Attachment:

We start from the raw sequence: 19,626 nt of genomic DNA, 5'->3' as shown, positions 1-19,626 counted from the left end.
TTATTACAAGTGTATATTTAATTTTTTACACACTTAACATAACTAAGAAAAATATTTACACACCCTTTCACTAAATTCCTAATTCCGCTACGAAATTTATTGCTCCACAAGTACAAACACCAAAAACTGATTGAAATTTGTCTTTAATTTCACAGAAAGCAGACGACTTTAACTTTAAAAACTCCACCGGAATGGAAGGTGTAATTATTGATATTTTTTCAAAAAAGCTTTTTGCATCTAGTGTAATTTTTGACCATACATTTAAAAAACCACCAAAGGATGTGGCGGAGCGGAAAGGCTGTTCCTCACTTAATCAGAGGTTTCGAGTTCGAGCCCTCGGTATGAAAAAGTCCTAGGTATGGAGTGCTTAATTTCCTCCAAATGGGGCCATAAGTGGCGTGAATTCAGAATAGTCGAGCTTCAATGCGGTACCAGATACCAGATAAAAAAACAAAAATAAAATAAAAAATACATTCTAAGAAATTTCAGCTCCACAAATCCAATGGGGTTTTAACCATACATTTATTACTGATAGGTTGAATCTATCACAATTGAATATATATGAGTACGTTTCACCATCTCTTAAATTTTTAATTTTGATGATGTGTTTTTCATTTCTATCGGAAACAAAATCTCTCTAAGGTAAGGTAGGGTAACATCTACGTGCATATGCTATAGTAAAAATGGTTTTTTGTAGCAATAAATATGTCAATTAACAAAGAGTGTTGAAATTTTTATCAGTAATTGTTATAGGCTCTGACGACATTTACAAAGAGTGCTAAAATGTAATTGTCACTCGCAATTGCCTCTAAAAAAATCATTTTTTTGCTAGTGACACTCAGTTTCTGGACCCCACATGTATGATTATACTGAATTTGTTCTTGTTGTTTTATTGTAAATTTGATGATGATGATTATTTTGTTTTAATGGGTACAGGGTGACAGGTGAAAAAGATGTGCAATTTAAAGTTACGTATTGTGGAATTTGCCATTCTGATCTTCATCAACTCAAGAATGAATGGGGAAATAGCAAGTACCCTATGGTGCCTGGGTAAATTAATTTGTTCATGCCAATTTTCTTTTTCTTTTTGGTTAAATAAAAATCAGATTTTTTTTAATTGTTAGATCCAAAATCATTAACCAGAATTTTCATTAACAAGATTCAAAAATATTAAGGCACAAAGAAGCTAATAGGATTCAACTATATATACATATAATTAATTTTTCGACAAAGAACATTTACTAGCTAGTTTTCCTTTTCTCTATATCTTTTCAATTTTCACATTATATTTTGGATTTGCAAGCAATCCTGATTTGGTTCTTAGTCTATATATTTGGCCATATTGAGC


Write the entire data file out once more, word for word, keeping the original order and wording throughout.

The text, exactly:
We start from the raw sequence: 19,626 nt of genomic DNA, 5'->3' as shown, positions 1-19,626 counted from the left end.
TTATTACAAGTGTATATTTAATTTTTTACACACTTAACATAACTAAGAAAAATATTTACACACCCTTTCACTAAATTCCTAATTCCGCTACGAAATTTATTGCTCCACAAGTACAAACACCAAAAACTGATTGAAATTTGTCTTTAATTTCACAGAAAGCAGACGACTTTAACTTTAAAAACTCCACCGGAATGGAAGGTGTAATTATTGATATTTTTTCAAAAAAGCTTTTTGCATCTAGTGTAATTTTTGACCATACATTTAAAAAACCACCAAAGGATGTGGCGGAGCGGAAAGGCTGTTCCTCACTTAATCAGAGGTTTCGAGTTCGAGCCCTCGGTATGAAAAAGTCCTAGGTATGGAGTGCTTAATTTCCTCCAAATGGGGCCATAAGTGGCGTGAATTCAGAATAGTCGAGCTTCAATGCGGTACCAGATACCAGATAAAAAAACAAAAATAAAATAAAAAATACATTCTAAGAAATTTCAGCTCCACAAATCCAATGGGGTTTTAACCATACATTTATTACTGATAGGTTGAATCTATCACAATTGAATATATATGAGTACGTTTCACCATCTCTTAAATTTTTAATTTTGATGATGTGTTTTTCATTTCTATCGGAAACAAAATCTCTCTAAGGTAAGGTAGGGTAACATCTACGTGCATATGCTATAGTAAAAATGGTTTTTTGTAGCAATAAATATGTCAATTAACAAAGAGTGTTGAAATTTTTATCAGTAATTGTTATAGGCTCTGACGACATTTACAAAGAGTGCTAAAATGTAATTGTCACTCGCAATTGCCTCTAAAAAAATCATTTTTTTGCTAGTGACACTCAGTTTCTGGACCCCACATGTATGATTATACTGAATTTGTTCTTGTTGTTTTATTGTAAATTTGATGATGATGATTATTTTGTTTTAATGGGTACAGGGTGACAGGTGAAAAAGATGTGCAATTTAAAGTTACGTATTGTGGAATTTGCCATTCTGATCTTCATCAACTCAAGAATGAATGGGGAAATAGCAAGTACCCTATGGTGCCTGGGTAAATTAATTTGTTCATGCCAATTTTCTTTTTCTTTTTGGTTAAATAAAAATCAGATTTTTTTTAATTGTTAGATCCAAAATCATTAACCAGAATTTTCATTAACAAGATTCAAAAATATTAAGGCACAAAGAAGCTAATAGGATTCAACTATATATACATATAATTAATTTTTCGACAAAGAACATTTACTAGCTAGTTTTCCTTTTCTCTATATCTTTTCAATTTTCACATTATATTTTGGATTTGCAAGCAATCCTGATTTGGTTCTTAGTCTATATATTTGGCCATATTGAGC